Well, it is definitely summertime! Summer usually brings the thought of outdoor parties and games, splashing and swimming in the pool, and outdoor festivals. All of these things sound like fun, but remember, summertime also means turning up the heat!
Temperatures have been soaring recently, making it very uncomfortable to do anything outdoors. Lawns are brown and prickly, parks and sidewalks are empty, children have all parked their bicycles and put away the sidewalk chalk in favor of the air conditioned house and video games, and the animals are laying low in an attempt to stay cool in their fur coats.
Summer can be a rough time of year, and it is very important that we take care of our bodies in the warm weather. Heat exhaustion can affect anyone, so let’s go over the some of the facts so we know what to watch for and how to treat this heat-related ailment.
What is heat exhaustion? Heat exhaustion is defined as physical exhaustion due to heat. Pretty self-explanatory.
How hot does it have to be to experience heat exhaustion? Heat exhaustion occurs when the body gets too hot, and it is usually caused by exercise or hot temperatures. The body cools itself by sweating, and then allowing the sweat to evaporate. There is no magic number on the thermometer to watch for, but activity in a hot environment can limit the body’s ability to cool itself.
What are the symptoms of heat exhaustion? Symptoms of heat exhaustion include: weakness; nausea; headache; lightheadedness; muscle cramps; and vomiting.
Who is at risk for heat exhaustion? Anyone can be at risk for heat exhaustion; however, there are certain factors that increase the risk:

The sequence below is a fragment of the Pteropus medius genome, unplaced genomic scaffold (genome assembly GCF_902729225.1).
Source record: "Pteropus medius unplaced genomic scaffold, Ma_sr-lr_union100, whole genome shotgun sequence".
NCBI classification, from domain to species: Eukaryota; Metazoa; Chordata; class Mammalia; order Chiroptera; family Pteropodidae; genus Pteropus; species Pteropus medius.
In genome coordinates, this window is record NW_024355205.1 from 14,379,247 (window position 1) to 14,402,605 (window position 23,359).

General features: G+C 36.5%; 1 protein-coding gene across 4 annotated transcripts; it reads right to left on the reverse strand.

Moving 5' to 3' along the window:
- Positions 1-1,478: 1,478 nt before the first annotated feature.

- Infants and young children
- Certain medications
- Alcohol consumption
- Overweight or obese
How do we treat heat exhaustion? The first thing to do when experiencing symptoms of heat exhaustion is to stop the activity and move to a cooler environment. Another important thing to do is rehydrate your body. Drink fluids slowly to avoid aggravating any symptoms of nausea.
It is important to rest and cool your body down as soon as heat exhaustion is suspected. Left untreated, heat exhaustion can progress to a more serious heat-related illness: heat stroke. Heat stroke occurs when the body’s temperature regulating system fails, which results in confusion, lethargy, and even seizures.
What about the animals? Wild animals know how to take care of themselves, but domesticated animals depend on us to provide food, water and shelter. It is our responsibility to provide our pets with a safe environment free from the dangers of the heat.
- Do NOT leave your pet in the car ever, especially on hot days. A cracked window does little to keep your pet cool. Even on mild days, your car is typically 20 degrees warmer inside. On a hot day, the inside of your car can reach temperatures of 120 degrees in ten minutes, even with the windows cracked. It is literally an oven.
- Leaving a pet inside a locked car is animal abuse. Your pet could die. Anyone leaving a pet inside a car can (and should) be prosecuted for animal cruelty. Leave Fluffy at home.
- Provide clean water for your pets at all times. Animals rely on a source of water to cool their bodies; they are wearing a fur coat after all!
- Do NOT leave your animals chained up outside. When chained, your pet can only move within a certain area and has no way of seeking refuge from the elements.
What about Hot Yoga? Hot yoga has many fans. Temperatures in a hot yoga session typically reach 105 degrees. It is revered by those who practice it as a wonderful workout because of the enhanced stretching ability in the heat. To still enjoy the benefits of hot yoga while avoiding the risks of heat exhaustion, remember the following:
- Drink at least 16oz of water prior to beginning a hot yoga session.
- Have water available during your workout, and drink it often.
- Listen to your body, and stop the activity if experiencing any heat-related effects.
- Rehydrate your body by drinking 20-40oz of water after your hot yoga session.
Take care of your body! Listen to your body’s signals; educate yourself on how to prevent and how to treat heat-related problems; always drink plenty of water; and most importantly, get out there and enjoy some summertime fun!